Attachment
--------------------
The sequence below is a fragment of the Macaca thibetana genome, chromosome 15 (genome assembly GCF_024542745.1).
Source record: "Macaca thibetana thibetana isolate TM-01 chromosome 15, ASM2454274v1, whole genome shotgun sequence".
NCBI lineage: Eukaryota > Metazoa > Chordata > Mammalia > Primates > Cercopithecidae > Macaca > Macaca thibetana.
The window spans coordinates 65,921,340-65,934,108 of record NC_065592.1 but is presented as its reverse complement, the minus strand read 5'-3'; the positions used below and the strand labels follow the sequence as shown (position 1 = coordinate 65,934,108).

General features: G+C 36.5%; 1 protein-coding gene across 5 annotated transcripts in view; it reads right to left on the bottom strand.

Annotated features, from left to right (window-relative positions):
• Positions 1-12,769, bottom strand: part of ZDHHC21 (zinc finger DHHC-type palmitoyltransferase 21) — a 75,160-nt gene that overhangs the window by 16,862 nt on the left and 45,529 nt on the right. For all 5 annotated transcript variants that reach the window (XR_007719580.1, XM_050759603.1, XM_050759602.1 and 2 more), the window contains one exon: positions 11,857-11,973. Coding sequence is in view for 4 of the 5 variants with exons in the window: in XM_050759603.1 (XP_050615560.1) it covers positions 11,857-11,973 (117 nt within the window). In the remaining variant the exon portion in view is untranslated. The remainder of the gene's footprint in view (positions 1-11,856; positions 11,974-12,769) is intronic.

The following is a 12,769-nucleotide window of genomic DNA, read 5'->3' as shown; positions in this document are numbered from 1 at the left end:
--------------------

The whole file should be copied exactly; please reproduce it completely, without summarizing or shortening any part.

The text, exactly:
The sequence below is a fragment of the Macaca thibetana genome, chromosome 15 (genome assembly GCF_024542745.1).
Source record: "Macaca thibetana thibetana isolate TM-01 chromosome 15, ASM2454274v1, whole genome shotgun sequence".
NCBI lineage: Eukaryota > Metazoa > Chordata > Mammalia > Primates > Cercopithecidae > Macaca > Macaca thibetana.
The window spans coordinates 65,921,340-65,934,108 of record NC_065592.1 but is presented as its reverse complement, the minus strand read 5'-3'; the positions used below and the strand labels follow the sequence as shown (position 1 = coordinate 65,934,108).

General features: G+C 36.5%; 1 protein-coding gene across 5 annotated transcripts in view; it reads right to left on the bottom strand.

Annotated features, from left to right (window-relative positions):
• Positions 1-12,769, bottom strand: part of ZDHHC21 (zinc finger DHHC-type palmitoyltransferase 21) — a 75,160-nt gene that overhangs the window by 16,862 nt on the left and 45,529 nt on the right. For all 5 annotated transcript variants that reach the window (XR_007719580.1, XM_050759603.1, XM_050759602.1 and 2 more), the window contains one exon: positions 11,857-11,973. Coding sequence is in view for 4 of the 5 variants with exons in the window: in XM_050759603.1 (XP_050615560.1) it covers positions 11,857-11,973 (117 nt within the window). In the remaining variant the exon portion in view is untranslated. The remainder of the gene's footprint in view (positions 1-11,856; positions 11,974-12,769) is intronic.

The following is a 12,769-nucleotide window of genomic DNA, read 5'->3' as shown; positions in this document are numbered from 1 at the left end: